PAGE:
My oldest son was two years old when he received his first “big” gift: a Thomas the Train track set.
It had everything a two-year-old – or even a 22-year-old – could have wanted. Fifty-two wooden pieces. A bridge. A tunnel. A crane. Even a tall, fake waterfall. And it all could be assembled on a wooden play table that was just-his-size.
He would play with it during the morning, afternoon and night, pushing Thomas, Gordon and Henry around the track. Over. And over. And over.
Seven years later, though, that train set gets little attention from my oldest son, or even from his younger brother and sister. Instead, it resides in a cluttered side of our basement amidst other toys that my children have received over the years – toys that on most days also get neglected. To borrow a phrase from a classic Christmas cartoon, it’s our own “Island of Misfit Toys” – and they’re all looking for a loving home.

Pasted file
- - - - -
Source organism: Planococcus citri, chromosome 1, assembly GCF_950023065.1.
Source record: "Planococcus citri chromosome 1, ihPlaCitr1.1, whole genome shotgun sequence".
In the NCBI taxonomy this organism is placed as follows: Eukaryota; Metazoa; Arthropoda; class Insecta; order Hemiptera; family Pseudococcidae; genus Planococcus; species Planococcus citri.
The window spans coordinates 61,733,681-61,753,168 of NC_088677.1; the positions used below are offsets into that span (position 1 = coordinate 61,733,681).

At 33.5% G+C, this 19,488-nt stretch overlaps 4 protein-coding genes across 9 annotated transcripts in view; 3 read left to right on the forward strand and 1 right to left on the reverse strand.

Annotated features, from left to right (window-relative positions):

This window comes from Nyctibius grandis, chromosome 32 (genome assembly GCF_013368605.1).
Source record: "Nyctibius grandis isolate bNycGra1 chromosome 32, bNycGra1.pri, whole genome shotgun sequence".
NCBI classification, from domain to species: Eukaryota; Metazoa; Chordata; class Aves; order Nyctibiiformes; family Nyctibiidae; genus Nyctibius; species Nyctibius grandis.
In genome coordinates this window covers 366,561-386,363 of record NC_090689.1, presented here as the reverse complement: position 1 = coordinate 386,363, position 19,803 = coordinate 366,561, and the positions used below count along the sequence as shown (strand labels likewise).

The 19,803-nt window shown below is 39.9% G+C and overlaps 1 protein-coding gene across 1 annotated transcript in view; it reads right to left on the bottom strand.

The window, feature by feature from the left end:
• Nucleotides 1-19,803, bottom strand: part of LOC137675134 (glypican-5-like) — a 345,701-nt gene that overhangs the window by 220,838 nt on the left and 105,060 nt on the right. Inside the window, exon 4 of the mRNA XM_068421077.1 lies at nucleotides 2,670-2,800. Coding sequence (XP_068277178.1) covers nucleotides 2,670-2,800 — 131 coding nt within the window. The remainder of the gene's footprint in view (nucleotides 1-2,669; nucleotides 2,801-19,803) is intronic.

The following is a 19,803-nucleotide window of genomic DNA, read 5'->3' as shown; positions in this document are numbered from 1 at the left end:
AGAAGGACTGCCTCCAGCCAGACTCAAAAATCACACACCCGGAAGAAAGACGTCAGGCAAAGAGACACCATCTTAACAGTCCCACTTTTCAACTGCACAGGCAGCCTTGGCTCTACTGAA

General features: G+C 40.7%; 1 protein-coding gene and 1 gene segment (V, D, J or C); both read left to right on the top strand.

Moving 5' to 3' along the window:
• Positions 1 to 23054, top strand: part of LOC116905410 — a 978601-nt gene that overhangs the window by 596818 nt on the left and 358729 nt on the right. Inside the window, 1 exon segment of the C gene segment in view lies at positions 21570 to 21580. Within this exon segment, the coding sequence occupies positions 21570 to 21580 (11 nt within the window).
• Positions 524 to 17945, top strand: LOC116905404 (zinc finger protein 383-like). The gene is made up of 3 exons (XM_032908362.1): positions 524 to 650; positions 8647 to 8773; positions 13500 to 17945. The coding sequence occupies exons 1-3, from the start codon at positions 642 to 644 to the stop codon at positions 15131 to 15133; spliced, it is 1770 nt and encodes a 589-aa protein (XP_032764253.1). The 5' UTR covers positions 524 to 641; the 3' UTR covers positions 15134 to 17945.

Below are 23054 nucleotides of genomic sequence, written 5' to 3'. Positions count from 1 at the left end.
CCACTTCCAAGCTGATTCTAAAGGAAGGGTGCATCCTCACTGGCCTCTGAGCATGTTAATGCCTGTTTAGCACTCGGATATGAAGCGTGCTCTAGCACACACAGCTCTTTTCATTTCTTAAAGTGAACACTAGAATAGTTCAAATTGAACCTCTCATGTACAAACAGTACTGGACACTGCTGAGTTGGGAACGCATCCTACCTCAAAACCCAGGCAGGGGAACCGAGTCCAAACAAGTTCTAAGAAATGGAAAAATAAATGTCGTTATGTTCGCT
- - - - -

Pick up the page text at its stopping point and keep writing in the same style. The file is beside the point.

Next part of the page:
Those toys can be an eyesore, yes, but they also can be convicting.
Consider, for example, the items Samaritan’s Purse recommends packing in its Christmas shoeboxes that go to less-fortunate children in other countries. The list includes balls and dolls but also pens, pencils, socks, soap, toothpaste and toothbrushes. Toothbrushes! Meanwhile, I and countless other Americans watch 42-inch televisions and wonder if it’s time to upgrade to something much larger for our Christmas present.
Experts tells us the United States has 3.1 percent of the world’s children yet purchases 40 percent of its toys.  But we shouldn’t point fingers at our kids. They didn’t buy those toys.
Besides, we adults are quite good at collecting our own “toys.” Continue reading